Other people should try that, but it might not be as easy without the extra cushion I have there. Basically, push back the seat with your back. Also, moving the seat back with the controls might also work.

    As we get more and more used to our cars, we get more comfortable with them, because we find all the little tricks.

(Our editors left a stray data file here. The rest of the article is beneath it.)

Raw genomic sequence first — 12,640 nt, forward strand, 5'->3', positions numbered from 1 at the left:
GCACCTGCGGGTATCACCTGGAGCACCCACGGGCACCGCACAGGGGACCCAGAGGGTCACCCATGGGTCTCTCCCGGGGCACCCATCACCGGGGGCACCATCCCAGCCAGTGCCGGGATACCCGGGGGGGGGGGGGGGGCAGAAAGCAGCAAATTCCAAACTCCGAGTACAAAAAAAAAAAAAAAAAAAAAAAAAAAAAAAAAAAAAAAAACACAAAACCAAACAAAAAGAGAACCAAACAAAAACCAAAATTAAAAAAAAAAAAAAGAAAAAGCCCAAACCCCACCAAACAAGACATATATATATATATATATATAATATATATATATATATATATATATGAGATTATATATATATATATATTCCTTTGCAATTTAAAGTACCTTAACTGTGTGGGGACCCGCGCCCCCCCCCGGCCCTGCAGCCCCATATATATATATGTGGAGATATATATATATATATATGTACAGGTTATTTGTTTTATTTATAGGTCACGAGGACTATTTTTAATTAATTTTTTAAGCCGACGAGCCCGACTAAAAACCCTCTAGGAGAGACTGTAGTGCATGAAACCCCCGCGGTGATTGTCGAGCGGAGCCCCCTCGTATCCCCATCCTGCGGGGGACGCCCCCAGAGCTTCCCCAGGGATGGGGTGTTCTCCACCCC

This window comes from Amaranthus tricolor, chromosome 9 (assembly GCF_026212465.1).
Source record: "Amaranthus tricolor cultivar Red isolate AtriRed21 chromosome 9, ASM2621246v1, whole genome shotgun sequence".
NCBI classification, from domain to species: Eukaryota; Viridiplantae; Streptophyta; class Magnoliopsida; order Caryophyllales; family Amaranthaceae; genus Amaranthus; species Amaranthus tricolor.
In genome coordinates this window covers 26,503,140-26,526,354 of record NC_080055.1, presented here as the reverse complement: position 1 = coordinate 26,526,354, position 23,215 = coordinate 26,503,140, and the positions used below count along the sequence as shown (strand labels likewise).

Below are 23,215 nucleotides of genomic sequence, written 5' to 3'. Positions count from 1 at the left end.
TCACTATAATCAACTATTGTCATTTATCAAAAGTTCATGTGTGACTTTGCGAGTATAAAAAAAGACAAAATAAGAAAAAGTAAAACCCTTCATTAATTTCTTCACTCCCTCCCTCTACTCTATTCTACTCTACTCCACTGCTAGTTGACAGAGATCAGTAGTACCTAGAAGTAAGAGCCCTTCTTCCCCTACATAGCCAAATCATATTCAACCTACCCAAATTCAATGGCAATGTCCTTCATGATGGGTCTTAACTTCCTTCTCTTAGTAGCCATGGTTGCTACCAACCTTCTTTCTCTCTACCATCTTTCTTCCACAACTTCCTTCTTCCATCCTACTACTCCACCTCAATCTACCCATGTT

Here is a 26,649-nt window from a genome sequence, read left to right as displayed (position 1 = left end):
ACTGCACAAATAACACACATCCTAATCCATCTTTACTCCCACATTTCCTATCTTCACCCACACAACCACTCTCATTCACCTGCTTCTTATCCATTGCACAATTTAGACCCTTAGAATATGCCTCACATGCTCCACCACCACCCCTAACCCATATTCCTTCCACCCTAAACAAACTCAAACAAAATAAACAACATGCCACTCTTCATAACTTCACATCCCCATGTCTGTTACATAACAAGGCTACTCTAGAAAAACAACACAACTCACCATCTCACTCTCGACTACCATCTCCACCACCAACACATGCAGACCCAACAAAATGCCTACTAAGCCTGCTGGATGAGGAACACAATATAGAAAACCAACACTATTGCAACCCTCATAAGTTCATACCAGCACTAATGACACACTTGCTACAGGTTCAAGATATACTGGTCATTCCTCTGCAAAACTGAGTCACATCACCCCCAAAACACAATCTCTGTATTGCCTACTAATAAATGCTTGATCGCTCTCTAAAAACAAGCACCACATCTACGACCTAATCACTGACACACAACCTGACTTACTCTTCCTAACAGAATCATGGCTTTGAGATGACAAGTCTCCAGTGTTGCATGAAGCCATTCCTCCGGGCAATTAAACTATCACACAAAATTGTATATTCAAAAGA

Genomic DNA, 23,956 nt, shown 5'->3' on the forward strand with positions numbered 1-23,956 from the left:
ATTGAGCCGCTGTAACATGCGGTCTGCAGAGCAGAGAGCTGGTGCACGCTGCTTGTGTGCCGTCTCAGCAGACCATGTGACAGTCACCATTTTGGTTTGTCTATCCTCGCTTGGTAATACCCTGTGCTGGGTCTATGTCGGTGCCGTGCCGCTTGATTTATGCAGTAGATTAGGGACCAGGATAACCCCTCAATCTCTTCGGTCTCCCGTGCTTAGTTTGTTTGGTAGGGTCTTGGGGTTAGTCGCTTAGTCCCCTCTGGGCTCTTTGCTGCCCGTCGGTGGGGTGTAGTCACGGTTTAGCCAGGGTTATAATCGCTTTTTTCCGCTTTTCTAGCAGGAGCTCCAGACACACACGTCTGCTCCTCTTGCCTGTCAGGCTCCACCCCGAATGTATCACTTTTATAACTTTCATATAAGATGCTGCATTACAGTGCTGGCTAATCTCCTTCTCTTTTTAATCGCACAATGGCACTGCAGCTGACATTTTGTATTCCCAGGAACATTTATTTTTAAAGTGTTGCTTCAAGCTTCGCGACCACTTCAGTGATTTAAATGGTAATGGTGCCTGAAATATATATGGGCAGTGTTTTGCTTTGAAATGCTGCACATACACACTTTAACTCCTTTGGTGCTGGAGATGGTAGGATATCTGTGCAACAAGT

8. SMAlset

    SMAlset Member

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    So far I've only experienced the boa constrictor grip when I pulled the seat belt out too far on a few occasion when belting up and it really can feel tight and prevent you from moving forward as intended. What I don't get is if the inertia reel seat belts are designed to work on hard acceleration, braking, cornering, or an impact in a collision like you guys have experienced, what happened during the IIHS testing (twice now)?